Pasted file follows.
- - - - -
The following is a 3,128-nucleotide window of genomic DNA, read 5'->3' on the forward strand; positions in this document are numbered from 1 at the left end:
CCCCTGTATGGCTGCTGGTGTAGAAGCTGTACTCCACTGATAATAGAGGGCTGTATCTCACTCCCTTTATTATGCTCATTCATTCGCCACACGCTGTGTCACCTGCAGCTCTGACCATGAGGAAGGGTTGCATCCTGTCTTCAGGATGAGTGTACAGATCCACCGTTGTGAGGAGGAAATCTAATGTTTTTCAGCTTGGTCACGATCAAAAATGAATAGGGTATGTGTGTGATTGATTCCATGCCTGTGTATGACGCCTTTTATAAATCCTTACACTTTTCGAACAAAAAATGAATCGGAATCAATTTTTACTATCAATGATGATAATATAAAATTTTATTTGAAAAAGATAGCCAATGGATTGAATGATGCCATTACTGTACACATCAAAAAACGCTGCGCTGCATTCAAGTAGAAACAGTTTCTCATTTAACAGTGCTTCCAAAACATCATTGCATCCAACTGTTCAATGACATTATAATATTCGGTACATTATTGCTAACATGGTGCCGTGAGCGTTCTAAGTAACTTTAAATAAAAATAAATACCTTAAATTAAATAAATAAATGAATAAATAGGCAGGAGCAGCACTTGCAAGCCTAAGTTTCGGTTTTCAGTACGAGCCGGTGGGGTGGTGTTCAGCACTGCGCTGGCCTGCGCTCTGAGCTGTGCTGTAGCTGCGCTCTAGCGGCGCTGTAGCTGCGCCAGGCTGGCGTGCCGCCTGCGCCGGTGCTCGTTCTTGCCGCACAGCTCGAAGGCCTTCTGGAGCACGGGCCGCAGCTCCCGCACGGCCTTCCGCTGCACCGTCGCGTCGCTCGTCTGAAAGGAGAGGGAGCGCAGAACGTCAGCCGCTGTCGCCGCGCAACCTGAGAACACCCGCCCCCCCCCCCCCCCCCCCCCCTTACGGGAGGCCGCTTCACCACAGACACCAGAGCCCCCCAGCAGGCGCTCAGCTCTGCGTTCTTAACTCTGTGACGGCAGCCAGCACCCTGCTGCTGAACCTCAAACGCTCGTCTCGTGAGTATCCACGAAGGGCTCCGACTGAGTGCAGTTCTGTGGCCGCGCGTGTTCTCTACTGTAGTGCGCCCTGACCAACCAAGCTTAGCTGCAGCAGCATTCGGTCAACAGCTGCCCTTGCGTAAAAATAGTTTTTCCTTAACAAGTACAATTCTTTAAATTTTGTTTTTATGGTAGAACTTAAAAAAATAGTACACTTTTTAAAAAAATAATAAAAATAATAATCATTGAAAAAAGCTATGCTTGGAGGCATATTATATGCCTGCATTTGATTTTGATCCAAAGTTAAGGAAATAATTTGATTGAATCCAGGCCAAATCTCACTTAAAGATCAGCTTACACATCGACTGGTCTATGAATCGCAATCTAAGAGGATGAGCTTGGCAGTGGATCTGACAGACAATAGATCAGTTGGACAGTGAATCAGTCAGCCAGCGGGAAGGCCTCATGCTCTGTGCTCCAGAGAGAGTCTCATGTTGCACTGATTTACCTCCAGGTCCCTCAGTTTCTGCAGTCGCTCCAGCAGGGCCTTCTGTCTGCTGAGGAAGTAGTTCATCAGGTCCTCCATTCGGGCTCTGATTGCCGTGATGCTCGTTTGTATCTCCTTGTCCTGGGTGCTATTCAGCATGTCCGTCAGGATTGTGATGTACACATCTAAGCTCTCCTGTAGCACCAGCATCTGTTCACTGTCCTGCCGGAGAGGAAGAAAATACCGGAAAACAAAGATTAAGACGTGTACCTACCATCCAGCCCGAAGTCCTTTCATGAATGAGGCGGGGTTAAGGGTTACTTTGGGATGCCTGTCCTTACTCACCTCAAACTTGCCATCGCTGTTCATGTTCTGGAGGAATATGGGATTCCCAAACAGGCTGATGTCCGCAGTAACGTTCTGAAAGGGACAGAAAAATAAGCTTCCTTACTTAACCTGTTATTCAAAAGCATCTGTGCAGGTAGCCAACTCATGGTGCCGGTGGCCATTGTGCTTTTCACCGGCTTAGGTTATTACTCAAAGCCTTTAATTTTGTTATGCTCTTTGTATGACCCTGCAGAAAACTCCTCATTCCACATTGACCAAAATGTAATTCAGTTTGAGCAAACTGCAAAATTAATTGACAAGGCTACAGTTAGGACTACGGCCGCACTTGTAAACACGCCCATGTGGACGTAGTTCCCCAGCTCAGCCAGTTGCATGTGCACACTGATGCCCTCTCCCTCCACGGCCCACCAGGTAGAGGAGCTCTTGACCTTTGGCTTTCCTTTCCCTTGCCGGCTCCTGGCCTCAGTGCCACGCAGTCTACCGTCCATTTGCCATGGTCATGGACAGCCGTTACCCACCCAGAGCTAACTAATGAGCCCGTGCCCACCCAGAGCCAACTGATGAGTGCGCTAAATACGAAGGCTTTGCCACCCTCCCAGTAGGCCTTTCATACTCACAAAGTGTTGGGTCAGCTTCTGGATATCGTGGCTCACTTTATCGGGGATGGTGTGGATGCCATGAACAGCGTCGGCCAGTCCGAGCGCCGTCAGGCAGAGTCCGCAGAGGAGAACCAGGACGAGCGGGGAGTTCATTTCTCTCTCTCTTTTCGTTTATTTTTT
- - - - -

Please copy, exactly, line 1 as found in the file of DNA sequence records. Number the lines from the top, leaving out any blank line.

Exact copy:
The following is a 3,128-nucleotide window of genomic DNA, read 5'->3' on the forward strand; positions in this document are numbered from 1 at the left end: